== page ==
Iestyn: Angel of the north

By BBC News Online’s Robert Andrews

Camera-shy rugby union convert Iestyn Harris stood journalists up by a full hour before training with the Wales squad this week.

As the hyperbole rolled on before the £1.5m man’s debut on Saturday against Argentina, the much talked about rookie and his team-mates were still getting their kit on.

But the former Leeds Rhino, who switched to Cardiff in August, has had all his rugby career to prepare for the much-hyped entry to the 15-man game against Argentina, the first of three Welsh friendlies.

Indeed, those who know him best say what he lacks in punctuality he makes up for in paternity, modesty and benevolence.

Rhinos managing director David Howes, who lured Harris first to St Helens then to Leeds, stops short of saying butter would not melt in his mouth.

“I have known Iestyn since he emerged as a child prodigy at the age of 17 as a kid in Oldham,” he says.

“The first thing he does after a game is to visit his family, rather than head for the bar – he is very much a family man.

“He built a house connected to his mother Sandra’s garden in Oldham, so I suppose it says a lot about how difficult it must have been to move to Cardiff.”

Hotly tipped as Welsh rugby’s new great redeemer after a measly but sparkling 200 minutes of union rugby, Harris has always kept it in the family.

Abercarn-born grandfather Norman played for Ebbw Vale, Pontypool and Newbridge before heading north to win eight Welsh caps under league rules.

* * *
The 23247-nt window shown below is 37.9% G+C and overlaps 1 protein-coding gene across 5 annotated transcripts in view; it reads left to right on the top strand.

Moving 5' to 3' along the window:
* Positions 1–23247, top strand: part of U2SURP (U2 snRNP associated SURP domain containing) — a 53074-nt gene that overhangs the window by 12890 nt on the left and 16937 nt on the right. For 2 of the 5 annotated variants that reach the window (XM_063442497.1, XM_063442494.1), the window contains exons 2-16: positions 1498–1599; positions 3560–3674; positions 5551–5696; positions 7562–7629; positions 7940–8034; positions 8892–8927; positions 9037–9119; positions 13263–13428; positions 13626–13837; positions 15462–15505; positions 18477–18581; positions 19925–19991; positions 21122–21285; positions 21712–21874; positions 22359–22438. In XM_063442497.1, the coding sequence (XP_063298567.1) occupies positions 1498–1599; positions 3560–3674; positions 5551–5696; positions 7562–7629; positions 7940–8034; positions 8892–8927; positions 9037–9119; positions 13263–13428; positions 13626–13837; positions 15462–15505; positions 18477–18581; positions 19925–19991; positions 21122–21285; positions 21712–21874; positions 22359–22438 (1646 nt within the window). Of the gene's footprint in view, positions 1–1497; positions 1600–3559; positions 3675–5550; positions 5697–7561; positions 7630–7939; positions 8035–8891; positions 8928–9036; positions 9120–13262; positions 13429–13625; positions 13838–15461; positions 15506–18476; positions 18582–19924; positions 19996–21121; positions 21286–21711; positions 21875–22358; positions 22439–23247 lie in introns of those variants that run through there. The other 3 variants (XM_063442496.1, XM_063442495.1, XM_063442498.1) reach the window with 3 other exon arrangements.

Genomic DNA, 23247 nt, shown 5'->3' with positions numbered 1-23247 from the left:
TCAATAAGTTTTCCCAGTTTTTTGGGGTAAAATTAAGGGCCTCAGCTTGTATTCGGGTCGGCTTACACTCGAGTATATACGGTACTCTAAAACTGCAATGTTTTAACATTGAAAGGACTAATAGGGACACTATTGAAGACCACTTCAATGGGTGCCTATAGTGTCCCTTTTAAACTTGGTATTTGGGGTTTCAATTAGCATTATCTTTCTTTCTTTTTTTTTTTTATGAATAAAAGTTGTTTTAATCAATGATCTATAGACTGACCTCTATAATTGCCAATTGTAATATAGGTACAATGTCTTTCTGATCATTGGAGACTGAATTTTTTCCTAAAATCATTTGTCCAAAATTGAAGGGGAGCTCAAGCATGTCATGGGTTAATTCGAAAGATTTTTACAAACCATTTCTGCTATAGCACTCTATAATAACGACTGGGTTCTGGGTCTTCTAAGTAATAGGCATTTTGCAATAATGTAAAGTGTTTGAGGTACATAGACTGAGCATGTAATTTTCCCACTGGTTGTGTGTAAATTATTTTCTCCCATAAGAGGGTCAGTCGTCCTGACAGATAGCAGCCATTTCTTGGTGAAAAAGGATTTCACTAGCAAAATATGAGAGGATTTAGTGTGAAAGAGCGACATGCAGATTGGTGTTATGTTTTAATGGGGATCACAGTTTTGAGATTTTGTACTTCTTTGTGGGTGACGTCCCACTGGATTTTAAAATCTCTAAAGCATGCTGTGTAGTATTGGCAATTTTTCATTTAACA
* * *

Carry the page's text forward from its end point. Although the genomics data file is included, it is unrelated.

On Saturday, the Oldham-born 25-year-old will complete a circle, coming home to rack up international displays in both codes.

The capture of the rival code’s greatest asset was union’s greatest coup, but Leeds’ Howes plays down any affection his former captain has for the media spotlight which has shone since.

“He very much has a star quality but he’s never been affected by stardom and his feet are very much on the ground,” he says.

“When we were negotiating his contract here, a key point was that he looked after his family.

“I don’t want to paint him as an angel, but that’s just his character.”

Private passions

Indeed, steely Harris is intensely private off the field, guarding wife Becky and four-month-old daughter Catrin from prying eyes after they uprooted for the move south.

Career contemporaries like former Wales rugby league coach Clive Griffiths – are similarly protective of the Iestyn nest.

“Our careers have followed in parallel – he’s a very modest man,” he tells BBC News Online.

“He is shamelessly Welsh, which most people wouldn’t believe just because he has a Lancashire accent.

“His sister is Rhian and her children are Dewi and Emrys – they are red through and through.”

Already, Welsh squad stalwarts have sat up, noticed and hurriedly sought to emulate Harris’s training work ethic in a bid to catch up, adds Griffiths.

Not since the days of Barry John has so much hype surrounded the nascent celebrity of a Welsh rugby incumbent with the head to cope with all the pressure at once.

But the jury is already out on Harris’s ability to cope with the intense expectations of a Welsh public baying for success after a dip in form.

Adds Griffiths: “He’s the model professional – he is a leader of men.”